Law Enforcement

Facebook will teach its AI to spot shootings using videos of UK police firearms training

facebook ai uk police artificial intelligence shootings terrorist videos live stream
©iStock/Raylipscombe

Facebook is using videos of British police firearms training to teach an AI to quickly spot shootings broadcast on its platform and limit their exposure.

Live-streaming poses a very modern but serious problem. As evident with the white supremacist attack in Christchurch in March, live-streams of terrorism can quickly go viral and taking down videos manually is often a slow process.

Automation can step-in to help identify and remove content to prevent terrorists from achieving the attention they seek. In order to teach its AI how to spot shootings, Facebook is teaming up with police in the UK.

Stephanie McCourt, Facebook’s Law Enforcement Outreach Lead (UK), said:

“Facebook’s work tackling threats from terrorism and extremism never stops. We invest heavily in people and technology to keep people safe on our platforms. But we can’t do it alone.

This partnership with the Met Police will help train our AI systems with the volume of data needed to identify these incidents. And we will remain committed to improving our detection abilities and keeping harmful content off Facebook.”

The police are providing first-person perspective videos from officers’ firearms training to Facebook. The clips will help the social media giant train its algorithms to detect shootings on live-streams.

Not only will early detection enable Facebook to more quickly remove terrorist videos, but it will also help to alert the police faster. The quicker a response can be deployed, the more lives can be potentially saved.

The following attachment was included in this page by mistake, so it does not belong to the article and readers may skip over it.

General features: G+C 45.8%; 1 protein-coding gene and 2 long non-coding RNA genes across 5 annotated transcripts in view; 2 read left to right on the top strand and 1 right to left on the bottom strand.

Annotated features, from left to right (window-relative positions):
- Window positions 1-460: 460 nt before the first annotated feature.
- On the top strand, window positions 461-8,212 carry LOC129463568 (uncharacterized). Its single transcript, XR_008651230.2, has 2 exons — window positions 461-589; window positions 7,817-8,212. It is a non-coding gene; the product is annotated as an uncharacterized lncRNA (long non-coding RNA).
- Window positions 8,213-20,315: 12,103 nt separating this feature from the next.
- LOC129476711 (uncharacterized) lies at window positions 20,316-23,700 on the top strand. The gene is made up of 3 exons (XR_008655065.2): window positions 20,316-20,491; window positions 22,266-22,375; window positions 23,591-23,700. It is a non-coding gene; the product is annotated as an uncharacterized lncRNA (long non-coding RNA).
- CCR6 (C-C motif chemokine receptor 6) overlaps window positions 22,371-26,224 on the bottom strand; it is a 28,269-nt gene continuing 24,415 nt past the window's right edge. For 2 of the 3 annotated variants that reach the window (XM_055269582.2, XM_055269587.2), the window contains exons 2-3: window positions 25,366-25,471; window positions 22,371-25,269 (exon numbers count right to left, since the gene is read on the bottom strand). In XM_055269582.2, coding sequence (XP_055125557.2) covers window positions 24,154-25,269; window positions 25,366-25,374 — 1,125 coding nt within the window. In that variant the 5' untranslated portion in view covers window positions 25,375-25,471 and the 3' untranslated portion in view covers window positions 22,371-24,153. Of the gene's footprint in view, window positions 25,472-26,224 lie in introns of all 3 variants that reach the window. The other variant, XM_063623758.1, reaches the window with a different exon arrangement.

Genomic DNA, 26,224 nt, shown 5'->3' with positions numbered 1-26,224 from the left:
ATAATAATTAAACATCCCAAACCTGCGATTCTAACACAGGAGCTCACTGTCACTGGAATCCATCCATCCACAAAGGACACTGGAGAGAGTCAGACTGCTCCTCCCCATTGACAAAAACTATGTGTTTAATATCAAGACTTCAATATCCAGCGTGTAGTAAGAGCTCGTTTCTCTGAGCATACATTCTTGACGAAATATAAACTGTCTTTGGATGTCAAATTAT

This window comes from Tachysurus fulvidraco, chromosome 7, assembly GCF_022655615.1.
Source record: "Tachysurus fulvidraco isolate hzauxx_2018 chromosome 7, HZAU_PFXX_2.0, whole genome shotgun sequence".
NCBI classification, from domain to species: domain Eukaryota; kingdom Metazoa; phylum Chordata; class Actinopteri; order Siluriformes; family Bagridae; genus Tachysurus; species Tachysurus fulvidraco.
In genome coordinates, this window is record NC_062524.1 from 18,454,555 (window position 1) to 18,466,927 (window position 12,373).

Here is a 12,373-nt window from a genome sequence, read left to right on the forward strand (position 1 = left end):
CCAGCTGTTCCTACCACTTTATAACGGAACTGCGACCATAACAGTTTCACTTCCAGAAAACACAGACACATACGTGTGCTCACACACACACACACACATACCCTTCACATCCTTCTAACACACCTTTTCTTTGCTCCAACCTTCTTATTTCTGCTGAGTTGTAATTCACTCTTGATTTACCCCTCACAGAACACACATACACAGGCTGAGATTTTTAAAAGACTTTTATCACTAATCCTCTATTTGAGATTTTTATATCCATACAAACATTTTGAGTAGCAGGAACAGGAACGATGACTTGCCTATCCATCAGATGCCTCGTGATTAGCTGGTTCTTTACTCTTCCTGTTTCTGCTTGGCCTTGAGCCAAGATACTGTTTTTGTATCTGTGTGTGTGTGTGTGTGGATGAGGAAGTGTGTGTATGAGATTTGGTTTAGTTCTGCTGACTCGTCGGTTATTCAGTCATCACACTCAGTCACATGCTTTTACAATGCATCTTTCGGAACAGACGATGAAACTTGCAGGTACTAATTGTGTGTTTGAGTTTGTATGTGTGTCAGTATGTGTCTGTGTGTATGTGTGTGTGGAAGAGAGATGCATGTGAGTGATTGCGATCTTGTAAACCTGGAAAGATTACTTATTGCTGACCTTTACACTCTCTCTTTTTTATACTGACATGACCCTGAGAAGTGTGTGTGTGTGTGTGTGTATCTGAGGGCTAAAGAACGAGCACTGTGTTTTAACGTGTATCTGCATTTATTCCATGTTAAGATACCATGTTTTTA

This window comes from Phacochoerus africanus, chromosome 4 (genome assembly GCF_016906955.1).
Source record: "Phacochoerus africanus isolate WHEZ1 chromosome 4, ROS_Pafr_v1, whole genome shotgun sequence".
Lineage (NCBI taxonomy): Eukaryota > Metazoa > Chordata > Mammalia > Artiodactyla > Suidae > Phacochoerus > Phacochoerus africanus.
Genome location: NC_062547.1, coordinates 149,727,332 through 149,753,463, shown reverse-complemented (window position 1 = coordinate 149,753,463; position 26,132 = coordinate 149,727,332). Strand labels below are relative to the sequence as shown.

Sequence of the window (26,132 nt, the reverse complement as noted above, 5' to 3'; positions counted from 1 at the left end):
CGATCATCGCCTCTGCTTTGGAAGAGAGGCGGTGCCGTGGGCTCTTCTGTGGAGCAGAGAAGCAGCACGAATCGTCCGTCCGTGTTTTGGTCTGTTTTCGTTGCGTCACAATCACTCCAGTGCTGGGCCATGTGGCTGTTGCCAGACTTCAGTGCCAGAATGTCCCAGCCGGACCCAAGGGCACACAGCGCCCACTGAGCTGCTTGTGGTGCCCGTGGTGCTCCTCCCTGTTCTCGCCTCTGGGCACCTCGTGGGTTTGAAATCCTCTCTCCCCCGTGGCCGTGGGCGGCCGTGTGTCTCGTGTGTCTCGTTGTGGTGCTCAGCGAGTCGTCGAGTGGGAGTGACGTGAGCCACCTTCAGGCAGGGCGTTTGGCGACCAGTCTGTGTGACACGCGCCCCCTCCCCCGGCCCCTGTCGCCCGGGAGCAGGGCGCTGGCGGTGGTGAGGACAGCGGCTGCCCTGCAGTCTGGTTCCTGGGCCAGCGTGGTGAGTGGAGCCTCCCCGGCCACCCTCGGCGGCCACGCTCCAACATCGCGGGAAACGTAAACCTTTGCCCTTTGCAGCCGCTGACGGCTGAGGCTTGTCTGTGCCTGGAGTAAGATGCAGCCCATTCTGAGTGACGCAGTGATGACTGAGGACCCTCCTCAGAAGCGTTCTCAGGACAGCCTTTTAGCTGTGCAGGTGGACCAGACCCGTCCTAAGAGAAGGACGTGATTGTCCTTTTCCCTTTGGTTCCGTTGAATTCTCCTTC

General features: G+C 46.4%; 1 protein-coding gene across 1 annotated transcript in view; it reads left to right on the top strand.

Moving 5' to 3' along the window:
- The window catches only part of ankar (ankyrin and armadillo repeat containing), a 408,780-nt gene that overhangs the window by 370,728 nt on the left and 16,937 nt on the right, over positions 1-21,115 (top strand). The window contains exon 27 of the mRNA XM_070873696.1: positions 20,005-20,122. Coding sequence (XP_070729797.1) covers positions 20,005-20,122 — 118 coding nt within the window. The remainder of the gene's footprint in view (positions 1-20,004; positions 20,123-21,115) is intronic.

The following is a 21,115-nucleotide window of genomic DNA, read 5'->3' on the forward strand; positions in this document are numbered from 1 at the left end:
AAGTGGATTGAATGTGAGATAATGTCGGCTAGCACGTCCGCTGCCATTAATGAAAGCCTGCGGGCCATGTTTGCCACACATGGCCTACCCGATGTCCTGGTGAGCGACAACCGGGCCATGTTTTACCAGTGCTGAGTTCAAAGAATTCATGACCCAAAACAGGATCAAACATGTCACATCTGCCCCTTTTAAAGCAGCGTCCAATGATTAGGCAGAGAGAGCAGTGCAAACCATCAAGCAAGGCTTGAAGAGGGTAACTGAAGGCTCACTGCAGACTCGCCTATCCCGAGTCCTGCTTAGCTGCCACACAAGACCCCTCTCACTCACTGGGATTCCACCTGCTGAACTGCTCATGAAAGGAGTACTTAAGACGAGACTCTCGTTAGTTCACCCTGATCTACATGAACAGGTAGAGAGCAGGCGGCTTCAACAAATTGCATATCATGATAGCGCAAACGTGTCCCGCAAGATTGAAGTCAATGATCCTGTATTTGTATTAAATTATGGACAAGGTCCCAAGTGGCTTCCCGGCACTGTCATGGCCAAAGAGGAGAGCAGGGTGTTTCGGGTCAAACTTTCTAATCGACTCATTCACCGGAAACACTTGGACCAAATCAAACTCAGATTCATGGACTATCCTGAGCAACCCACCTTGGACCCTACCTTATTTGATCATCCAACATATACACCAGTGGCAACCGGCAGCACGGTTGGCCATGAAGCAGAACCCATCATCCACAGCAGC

The police became involved with the project through the Counter-Terrorism Internet Referral Unit’s (CTIRU) long-standing relationship with Facebook.

Neil Basu, the UK’s top-ranking counter-terrorism officer, commented:

“As a result of the unit’s relationship with Facebook, coupled with the world-renowned expertise of the Met Police Firearms Command, the Met has been invited to take part in this innovative project.

The technology Facebook is seeking to create could help identify firearms attacks in their early stages and potentially assist police across the world in their response to such incidents.

Technology that automatically stops live streaming of attacks once identified, would also significantly help prevent the glorification of such acts and the promotion of the toxic ideologies that drive them.”

Officers from the world-renowned Firearms Command regularly train to respond to a wide variety of scenarios. These scenarios can include hostage situations carried out on land, water, public transport, and more.

Such a variety of footage will help Facebook train its AI to also recognise a large number of active shooter situations.

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